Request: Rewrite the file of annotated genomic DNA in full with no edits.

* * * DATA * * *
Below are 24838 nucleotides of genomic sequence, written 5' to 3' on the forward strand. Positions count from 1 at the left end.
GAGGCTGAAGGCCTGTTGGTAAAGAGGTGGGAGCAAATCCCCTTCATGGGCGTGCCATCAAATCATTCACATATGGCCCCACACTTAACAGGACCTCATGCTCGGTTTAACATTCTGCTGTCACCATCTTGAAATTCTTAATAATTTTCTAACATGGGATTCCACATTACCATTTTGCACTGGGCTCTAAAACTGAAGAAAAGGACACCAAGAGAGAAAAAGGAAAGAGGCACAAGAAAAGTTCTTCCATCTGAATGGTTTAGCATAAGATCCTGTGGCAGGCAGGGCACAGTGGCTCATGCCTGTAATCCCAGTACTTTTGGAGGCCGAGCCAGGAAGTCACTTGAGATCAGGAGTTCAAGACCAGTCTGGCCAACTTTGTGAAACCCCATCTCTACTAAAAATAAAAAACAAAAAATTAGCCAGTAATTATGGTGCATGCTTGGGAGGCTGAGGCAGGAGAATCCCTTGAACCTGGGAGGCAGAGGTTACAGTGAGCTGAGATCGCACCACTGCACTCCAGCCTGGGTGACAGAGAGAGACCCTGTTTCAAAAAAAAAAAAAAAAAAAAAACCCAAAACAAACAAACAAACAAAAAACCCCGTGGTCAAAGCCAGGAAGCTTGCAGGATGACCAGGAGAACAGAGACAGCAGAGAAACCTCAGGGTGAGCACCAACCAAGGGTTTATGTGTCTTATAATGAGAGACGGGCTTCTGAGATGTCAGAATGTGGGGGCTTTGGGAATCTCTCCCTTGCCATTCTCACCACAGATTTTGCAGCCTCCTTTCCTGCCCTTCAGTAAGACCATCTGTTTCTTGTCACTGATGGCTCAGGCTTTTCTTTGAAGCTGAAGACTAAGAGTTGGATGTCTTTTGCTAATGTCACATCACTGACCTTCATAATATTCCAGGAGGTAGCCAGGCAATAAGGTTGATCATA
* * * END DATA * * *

Below are 24838 nucleotides of genomic sequence, written 5' to 3' on the forward strand. Positions count from 1 at the left end.
GAGGCTGAAGGCCTGTTGGTAAAGAGGTGGGAGCAAATCCCCTTCATGGGCGTGCCATCAAATCATTCACATATGGCCCCACACTTAACAGGACCTCATGCTCGGTTTAACATTCTGCTGTCACCATCTTGAAATTCTTAATAATTTTCTAACATGGGATTCCACATTACCATTTTGCACTGGGCTCTAAAACTGAAGAAAAGGACACCAAGAGAGAAAAAGGAAAGAGGCACAAGAAAAGTTCTTCCATCTGAATGGTTTAGCATAAGATCCTGTGGCAGGCAGGGCACAGTGGCTCATGCCTGTAATCCCAGTACTTTTGGAGGCCGAGCCAGGAAGTCACTTGAGATCAGGAGTTCAAGACCAGTCTGGCCAACTTTGTGAAACCCCATCTCTACTAAAAATAAAAAACAAAAAATTAGCCAGTAATTATGGTGCATGCTTGGGAGGCTGAGGCAGGAGAATCCCTTGAACCTGGGAGGCAGAGGTTACAGTGAGCTGAGATCGCACCACTGCACTCCAGCCTGGGTGACAGAGAGAGACCCTGTTTCAAAAAAAAAAAAAAAAAAAAAACCCAAAACAAACAAACAAACAAAAAACCCCGTGGTCAAAGCCAGGAAGCTTGCAGGATGACCAGGAGAACAGAGACAGCAGAGAAACCTCAGGGTGAGCACCAACCAAGGGTTTATGTGTCTTATAATGAGAGACGGGCTTCTGAGATGTCAGAATGTGGGGGCTTTGGGAATCTCTCCCTTGCCATTCTCACCACAGATTTTGCAGCCTCCTTTCCTGCCCTTCAGTAAGACCATCTGTTTCTTGTCACTGATGGCTCAGGCTTTTCTTTGAAGCTGAAGACTAAGAGTTGGATGTCTTTTGCTAATGTCACATCACTGACCTTCATAATATTCCAGGAGGTAGCCAGGCAATAAGGTTGATCATA